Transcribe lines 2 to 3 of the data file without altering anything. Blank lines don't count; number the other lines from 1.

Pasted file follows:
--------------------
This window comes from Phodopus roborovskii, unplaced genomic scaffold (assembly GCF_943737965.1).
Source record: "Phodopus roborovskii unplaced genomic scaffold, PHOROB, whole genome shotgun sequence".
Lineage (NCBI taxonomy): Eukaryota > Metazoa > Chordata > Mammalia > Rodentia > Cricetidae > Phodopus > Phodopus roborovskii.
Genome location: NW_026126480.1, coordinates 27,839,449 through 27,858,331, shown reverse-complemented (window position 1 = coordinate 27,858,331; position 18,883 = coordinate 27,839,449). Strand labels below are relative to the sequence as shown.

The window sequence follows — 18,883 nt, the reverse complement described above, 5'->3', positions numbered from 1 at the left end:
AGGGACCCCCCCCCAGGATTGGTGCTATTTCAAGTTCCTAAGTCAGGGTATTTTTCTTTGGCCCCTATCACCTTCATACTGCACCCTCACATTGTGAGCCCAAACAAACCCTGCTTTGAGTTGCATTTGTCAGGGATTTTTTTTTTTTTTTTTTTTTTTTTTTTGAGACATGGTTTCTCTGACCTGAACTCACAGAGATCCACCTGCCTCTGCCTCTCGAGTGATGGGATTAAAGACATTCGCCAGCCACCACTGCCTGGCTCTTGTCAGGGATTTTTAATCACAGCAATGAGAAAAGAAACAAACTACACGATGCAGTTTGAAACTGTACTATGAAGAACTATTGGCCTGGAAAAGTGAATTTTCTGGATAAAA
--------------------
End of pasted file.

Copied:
Source record: "Phodopus roborovskii unplaced genomic scaffold, PHOROB, whole genome shotgun sequence".
Lineage (NCBI taxonomy): Eukaryota > Metazoa > Chordata > Mammalia > Rodentia > Cricetidae > Phodopus > Phodopus roborovskii.